Now and Then

Bryce Dessner collaborates with the Cincinnati Symphony Orchestra for this year’s MusicNOW fest

0 Comments · Tuesday, March 18, 2014
On the eve of its ninth festival, MusicNOW founder and The National guitarist Bryce Dessner says after next year he’ll re-evaluate continuing the fest in its current state.  

Washington Park's Success Spurs a MusicNOW 'Portrait'

0 Comments · Wednesday, March 12, 2014
The recent $46 million restoration/reinvention of Over-the-Rhine’s Washington Park is already reaping artistic dividends — it’s responsible for a new musical tribute to the transformative powers of landscape architecture.  

Louis Voilà!

Cincinnati Symphony Orchestra Music Director Louis Langrée on his debut concert, Cincinnati and LumenoCity's afterglow

0 Comments · Wednesday, November 6, 2013
 During our conversation (in French), it becomes clear that the CSO’s marketing blast, “Louis + CSO + You,” sums up Langrée’s vision for the orchestra and the community: He frequently uses partager, French for “to share.”  
by Jac Kern 08.02.2013
Posted In: Events, Fun, Music, Performances at 12:50 PM | Permalink | Comments (0)
 
 
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Your Weekend To Do List: 8/2-8/4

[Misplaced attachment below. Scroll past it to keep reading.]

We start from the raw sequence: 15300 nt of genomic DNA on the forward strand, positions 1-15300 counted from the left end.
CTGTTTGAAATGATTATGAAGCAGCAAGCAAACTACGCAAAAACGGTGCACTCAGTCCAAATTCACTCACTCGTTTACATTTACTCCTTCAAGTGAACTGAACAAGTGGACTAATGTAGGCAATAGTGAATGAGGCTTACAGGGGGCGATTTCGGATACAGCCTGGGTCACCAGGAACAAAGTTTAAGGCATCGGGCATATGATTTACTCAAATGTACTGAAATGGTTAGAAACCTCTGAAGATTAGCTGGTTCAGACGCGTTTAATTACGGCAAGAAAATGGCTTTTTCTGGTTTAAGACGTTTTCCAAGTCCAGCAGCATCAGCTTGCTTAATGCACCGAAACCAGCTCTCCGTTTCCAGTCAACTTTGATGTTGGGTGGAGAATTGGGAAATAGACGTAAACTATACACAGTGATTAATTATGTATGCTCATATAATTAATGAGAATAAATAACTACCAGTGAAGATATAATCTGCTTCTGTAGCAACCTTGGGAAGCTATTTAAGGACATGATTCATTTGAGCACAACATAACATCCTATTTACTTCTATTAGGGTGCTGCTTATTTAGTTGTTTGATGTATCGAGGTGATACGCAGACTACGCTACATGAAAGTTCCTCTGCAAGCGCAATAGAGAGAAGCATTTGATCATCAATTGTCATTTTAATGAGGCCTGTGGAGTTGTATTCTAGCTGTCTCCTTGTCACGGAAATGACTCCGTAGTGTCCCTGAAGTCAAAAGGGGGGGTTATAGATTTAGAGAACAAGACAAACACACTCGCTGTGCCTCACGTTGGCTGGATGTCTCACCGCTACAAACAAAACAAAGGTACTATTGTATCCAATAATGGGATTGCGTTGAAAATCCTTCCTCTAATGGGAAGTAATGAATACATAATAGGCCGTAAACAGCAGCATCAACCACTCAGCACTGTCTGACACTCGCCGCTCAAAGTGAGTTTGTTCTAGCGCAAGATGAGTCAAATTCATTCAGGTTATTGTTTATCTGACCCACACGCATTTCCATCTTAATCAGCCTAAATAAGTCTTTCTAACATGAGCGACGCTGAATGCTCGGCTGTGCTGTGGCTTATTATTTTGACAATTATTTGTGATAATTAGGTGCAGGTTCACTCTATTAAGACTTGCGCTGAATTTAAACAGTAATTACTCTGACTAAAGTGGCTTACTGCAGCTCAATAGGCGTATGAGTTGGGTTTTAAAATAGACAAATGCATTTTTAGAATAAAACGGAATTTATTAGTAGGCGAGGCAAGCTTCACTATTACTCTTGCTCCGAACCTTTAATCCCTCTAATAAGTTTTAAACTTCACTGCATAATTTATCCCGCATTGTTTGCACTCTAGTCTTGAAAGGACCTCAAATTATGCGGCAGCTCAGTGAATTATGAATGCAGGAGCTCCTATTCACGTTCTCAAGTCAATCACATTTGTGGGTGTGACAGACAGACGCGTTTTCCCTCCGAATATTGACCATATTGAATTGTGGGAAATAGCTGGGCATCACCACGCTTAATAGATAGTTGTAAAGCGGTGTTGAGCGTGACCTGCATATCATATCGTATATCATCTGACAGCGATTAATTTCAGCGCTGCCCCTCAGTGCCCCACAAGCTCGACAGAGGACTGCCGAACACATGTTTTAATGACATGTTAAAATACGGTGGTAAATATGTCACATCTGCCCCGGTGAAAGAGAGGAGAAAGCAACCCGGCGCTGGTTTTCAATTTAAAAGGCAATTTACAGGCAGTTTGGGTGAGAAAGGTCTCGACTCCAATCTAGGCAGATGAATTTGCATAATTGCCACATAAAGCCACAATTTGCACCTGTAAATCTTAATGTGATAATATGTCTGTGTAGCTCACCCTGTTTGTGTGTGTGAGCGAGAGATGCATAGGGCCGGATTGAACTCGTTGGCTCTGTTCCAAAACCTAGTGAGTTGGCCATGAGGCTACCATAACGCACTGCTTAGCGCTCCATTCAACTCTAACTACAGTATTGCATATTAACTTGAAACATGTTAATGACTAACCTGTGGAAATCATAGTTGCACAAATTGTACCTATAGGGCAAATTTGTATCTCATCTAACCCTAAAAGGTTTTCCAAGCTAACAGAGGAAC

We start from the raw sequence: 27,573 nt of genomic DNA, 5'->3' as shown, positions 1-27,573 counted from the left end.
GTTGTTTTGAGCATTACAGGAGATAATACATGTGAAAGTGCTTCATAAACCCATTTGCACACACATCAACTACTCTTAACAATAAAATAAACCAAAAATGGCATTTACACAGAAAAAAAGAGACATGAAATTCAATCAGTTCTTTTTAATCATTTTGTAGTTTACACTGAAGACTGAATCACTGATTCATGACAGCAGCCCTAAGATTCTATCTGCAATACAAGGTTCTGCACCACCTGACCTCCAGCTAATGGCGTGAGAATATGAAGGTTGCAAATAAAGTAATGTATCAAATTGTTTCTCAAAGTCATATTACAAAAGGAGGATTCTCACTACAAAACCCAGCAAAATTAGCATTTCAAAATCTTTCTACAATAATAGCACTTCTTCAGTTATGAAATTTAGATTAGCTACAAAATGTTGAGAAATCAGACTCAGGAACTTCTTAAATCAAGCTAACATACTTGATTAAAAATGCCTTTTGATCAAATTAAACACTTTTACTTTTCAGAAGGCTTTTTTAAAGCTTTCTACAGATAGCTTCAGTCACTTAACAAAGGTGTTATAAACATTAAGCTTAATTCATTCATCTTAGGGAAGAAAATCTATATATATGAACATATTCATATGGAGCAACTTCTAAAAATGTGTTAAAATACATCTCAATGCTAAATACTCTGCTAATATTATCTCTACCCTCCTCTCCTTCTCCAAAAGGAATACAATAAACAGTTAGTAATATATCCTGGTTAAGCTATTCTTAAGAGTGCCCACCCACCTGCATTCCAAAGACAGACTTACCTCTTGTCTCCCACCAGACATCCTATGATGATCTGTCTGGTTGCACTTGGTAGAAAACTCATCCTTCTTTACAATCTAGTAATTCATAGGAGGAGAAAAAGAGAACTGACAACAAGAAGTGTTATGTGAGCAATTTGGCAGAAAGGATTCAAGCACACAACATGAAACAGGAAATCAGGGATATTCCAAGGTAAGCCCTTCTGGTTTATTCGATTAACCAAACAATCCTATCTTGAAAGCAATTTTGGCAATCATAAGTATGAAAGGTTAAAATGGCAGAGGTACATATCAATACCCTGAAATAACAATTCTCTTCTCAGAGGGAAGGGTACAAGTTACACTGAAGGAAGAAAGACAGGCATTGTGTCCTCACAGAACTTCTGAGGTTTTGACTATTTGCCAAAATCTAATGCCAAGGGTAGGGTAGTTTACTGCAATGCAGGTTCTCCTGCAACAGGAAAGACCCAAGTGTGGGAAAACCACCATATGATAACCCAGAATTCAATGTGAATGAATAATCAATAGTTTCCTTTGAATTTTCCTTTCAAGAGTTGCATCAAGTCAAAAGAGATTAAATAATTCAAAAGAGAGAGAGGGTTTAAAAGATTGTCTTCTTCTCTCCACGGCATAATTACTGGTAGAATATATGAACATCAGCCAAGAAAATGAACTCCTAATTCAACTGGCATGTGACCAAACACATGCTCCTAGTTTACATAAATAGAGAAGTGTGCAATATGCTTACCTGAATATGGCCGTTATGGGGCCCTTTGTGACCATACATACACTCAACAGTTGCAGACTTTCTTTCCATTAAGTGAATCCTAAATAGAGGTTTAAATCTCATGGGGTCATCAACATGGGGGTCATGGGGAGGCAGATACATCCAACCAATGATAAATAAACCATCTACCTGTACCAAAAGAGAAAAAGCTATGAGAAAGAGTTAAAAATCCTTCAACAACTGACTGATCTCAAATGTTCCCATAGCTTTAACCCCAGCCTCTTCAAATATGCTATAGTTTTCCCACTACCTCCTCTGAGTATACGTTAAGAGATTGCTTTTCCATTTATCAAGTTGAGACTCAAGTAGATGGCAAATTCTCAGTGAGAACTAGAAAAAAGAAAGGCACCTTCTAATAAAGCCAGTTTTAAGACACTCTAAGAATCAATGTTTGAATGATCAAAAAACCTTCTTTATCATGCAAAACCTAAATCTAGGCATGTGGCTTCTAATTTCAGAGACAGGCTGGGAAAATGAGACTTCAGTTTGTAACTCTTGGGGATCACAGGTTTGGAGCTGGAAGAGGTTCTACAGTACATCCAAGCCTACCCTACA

Music Hall will come to life this weekend. Thanks to a collaboration between Cincinnati Symphony Orchestra, Landor Associates and funding from local organizations, the Cincy landmark will be part of LumenoCity, a first-of-its-kind multimedia performance in Washington Park Saturday and Sunday. Many details of the performance won’t be revealed until the show, but we know it involves live orchestra music set to a process called architectural mapping — where three-dimensional graphics are projected onto a building’s surface, interacting with its architectural details, causing the building to illuminate and appear in motion. This process of mapping has been done before (just check out the video below), but never like what we’ll see this weekend. LumenoCity also marks Maestro Louis Langrée’s arrival as the CSO’s new musical director. The free concert takes place at 8:30 p.m. in Washington Park Saturday and Sunday. Bring your own seating. Read more about the event here. Newly opened OTR brewery Rhinegeist unveils its limited edition Saber Tooth Tiger IPA with a celebration Saturday. This Imperial IPA is the brewery’s first “Rarity,” meaning they’ll brew it only once and have a limited amount. Admission to the release party is $10 and includes a goblet with 12 oz. of STT and guaranteed option to purchase a 32 oz. growler of the IPA. There will also be local food vendors, live music, merch for purch(ase) and more. The event runs 5-10 p.m. Saturday. Buy tickets here. The city’s definitely got a case of the blues this weekend with Cincy Blues Fest at Sawyer Point Friday-Saturday and Findlay Market’s Blue BBQ Sunday. The Cincy Blues Society’s CBF turns 21 this year, bringing dozens of Blues acts from around the country. Check out our preview here. From noon-4 p.m. Sunday, Findlay Market’s eighth annual Blue BBQ brings local Blues musicians together with delicious barbeque from Eli’s BBQ, Velvet Smoke and other area restaurants. Go here for more info. It’s an end of a sweaty era Saturday as Northside Tavern holds the final Dance_MF EVER. Projectmill’s monthly first Saturday dance party has been going strong for five years, steaming up the Tavern’s back room and even taking to the high seas (or at least the Ohio River) for a couple RiverDance_MF events on a boat. So limber up, drink up and dance your ass off one last time, starting at 10 p.m.For more art openings, summer festivals and other stuff to do this weekend, check out our To Do picks, full calendar and Rick Pender’s Stage Door for weekend theater offerings.